On 3/29/2015 5:47 AM, firstname.lastname@example.org wrote:
They offer energy savings as you don't keep hot a 60 or 80 gallon tank
of hot water all the time. You just make what you need when you need it.
You offer a lot of advice considering you admit you know nothing about
them. Depending on size, the electrics run from 15 to 30 KW. That
means it can pull 125 amps of the 200 available on a decent sized unit.
That's true, but does not take the lifecycle cost of installation and operation
into account. Storage tank heat loss is far lower than most people realize.
Especially with the new insulation standards for heaters now being sold.
Tankless heaters cost more to purchase, more to install and require regular
maintenance. They also have their quirks in that they don't handle low flow
demand very well. They rarely make economic sense in a retrofit situation as
getting sufficient electrical or gas supply can be an issue.
They make a nice selling point for new construction since getting sufficient
electrical or gas service usually is minor at builkd time and the additional
cost is buried in the overall cost of the house. Not sure most people realize
they need to have scheduled service calls, but hey - the get the warm fuzzy
New tanks are very well insulated. A couple with the same indirect
fired 4o gallon tank that I have went on vacation for a week. They
turned the heat off when they left and forgot about it. Wife took a
shower, then husband took a shower and noticed at the end the water was
starting to get cold. Only then did they realize the heat was off for a
week. I'd say that is pretty good insulation.
oe night I came home and found my old tank type heater leaking, so i turned off the gas and water.
near 24 hours later i got a nice hot shower. the water in the tank was still hot..
the old tank held the heat well.
Pex, mabee - if they don't come up with something better in the
Tankless heaters - not very likely. In Europe, mabee. In florida,
possibly. In minnesota, or Alberta, not unless global warming
progresses a lot faster than expected.
Mabee many, but definitely not most When the water coming in can be in
the mid 30s to low 40s F getting water hot enough for a decent shower
would take 2 in series. Will take a lot more "tech advancing" - and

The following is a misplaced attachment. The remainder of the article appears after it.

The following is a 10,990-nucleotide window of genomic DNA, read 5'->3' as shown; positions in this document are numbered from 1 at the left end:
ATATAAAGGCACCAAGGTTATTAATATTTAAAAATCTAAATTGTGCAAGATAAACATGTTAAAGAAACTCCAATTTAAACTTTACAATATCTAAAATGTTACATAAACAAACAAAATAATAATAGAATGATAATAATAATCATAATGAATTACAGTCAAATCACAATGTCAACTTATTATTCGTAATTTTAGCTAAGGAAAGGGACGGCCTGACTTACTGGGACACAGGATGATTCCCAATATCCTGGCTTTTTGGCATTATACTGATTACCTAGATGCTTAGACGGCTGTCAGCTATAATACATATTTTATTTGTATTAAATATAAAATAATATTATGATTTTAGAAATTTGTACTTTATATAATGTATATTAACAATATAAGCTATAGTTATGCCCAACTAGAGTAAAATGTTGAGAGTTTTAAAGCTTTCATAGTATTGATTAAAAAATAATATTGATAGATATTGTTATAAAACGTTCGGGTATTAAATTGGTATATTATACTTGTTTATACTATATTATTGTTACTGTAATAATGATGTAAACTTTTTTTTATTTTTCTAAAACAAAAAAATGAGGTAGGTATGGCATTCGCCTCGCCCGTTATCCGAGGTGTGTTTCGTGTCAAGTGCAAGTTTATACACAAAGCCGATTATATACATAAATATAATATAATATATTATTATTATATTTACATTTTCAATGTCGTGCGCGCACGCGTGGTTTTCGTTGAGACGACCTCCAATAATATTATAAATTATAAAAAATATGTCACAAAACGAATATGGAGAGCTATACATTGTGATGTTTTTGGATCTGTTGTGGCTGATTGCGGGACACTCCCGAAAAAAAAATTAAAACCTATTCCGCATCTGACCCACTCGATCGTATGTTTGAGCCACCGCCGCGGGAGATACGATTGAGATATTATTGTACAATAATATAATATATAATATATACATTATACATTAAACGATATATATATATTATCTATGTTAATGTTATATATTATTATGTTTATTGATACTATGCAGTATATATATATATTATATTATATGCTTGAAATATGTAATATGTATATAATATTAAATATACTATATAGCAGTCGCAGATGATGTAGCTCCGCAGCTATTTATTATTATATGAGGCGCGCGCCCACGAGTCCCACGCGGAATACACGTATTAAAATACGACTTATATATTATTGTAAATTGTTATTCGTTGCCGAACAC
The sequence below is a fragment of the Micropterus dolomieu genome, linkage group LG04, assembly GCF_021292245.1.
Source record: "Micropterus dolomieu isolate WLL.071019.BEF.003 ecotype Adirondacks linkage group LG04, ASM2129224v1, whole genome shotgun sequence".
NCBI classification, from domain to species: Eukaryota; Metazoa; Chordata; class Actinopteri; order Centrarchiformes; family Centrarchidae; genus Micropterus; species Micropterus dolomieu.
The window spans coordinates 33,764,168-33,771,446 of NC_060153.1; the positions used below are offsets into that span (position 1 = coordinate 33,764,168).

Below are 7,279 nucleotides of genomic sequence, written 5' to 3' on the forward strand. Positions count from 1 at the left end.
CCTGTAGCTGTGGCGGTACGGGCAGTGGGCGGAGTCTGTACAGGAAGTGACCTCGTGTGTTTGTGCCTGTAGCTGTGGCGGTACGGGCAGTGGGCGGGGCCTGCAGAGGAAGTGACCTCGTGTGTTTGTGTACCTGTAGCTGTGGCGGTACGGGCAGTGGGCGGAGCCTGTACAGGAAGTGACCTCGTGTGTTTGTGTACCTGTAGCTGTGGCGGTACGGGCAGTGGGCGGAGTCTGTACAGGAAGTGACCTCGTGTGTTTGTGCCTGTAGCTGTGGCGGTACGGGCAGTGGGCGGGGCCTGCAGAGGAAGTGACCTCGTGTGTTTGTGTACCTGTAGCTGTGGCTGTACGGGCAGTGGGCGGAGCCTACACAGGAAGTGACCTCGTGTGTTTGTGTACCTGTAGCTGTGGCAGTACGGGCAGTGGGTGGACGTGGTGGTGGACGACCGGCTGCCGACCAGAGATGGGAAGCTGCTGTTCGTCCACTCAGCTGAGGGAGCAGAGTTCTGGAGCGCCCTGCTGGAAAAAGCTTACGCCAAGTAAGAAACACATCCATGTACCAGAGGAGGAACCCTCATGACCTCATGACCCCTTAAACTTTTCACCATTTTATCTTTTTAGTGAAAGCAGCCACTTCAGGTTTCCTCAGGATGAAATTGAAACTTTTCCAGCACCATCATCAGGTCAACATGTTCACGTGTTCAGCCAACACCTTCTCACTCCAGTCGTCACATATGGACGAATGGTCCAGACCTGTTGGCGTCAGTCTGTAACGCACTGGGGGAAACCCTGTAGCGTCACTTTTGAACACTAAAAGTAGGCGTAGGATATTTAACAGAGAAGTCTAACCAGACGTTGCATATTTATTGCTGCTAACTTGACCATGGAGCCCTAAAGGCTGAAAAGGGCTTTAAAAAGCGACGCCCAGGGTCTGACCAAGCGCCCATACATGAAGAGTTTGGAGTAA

MOST houses don't have big enough gas or electrical service to handle
even one of the energy suckers.
On Tuesday, March 31, 2015 at 7:34:34 PM UTC-4, email@example.com wrote:
plus add FLOW. One person living alone not a biggie. enough flow to do one thing at a time.
now a busy home with 4 people living there, laundry going, perhaps 2 showers going at same time. add incoming low water temperature say in the 30s.
now a conventional tank normally always has some hot water. even in a power failure.
we had a 4 day power outage, it was nice to have hot showers available.....
imagine cold showers.
the only thing tankless do is elminate standby losses.....
with the new standards requiring better insulation etc, standby losses are reduced, and they werent large to begin with.
standby losses help heat your home in cold climates so they arent a big issue to begin with.
I upsized my tank a lot..... from a 30 gallon 3400 BTU tank. after a few larger tanks my current one is 75 gallon, 75,000 BTU.
I can get a nice hot shower while washing clothes, we have 2 washers and 2 dryers. all gas....
Have to wonder where you live that the incoming water temperature
is in the 30s. Given that the ground temperature below the
frost line generally hovers around the annual average temperature
for the area (e.g. 53 degrees in central wisconsin), it seems
that a supply temperature in the 30s would be unusual.
"Throughout most of the U.S., the temperature of the ground below the frost
line (about 3 to 5 feet below the surface) remains at a nearly constant
temperature, generally in the 45 ? -50? F range in northern latitudes,
and in the 50 ? -70 ? F range in the south."
Well, in Guelph Ontario there are still a couple hundred homes with
no water due to frozen lines. The water lines are over 4 feet down,
which in normal winters is below the frost line. This year it was not.
Incoming water here in Waterloo a couple weeks ago was 38F.. Not sure
what it is right now.
HomeOwnersHub.com is a website for homeowners and building and maintenance pros. It is not affiliated with any of the manufacturers or service providers discussed here.
All logos and trade names are the property of their respective owners.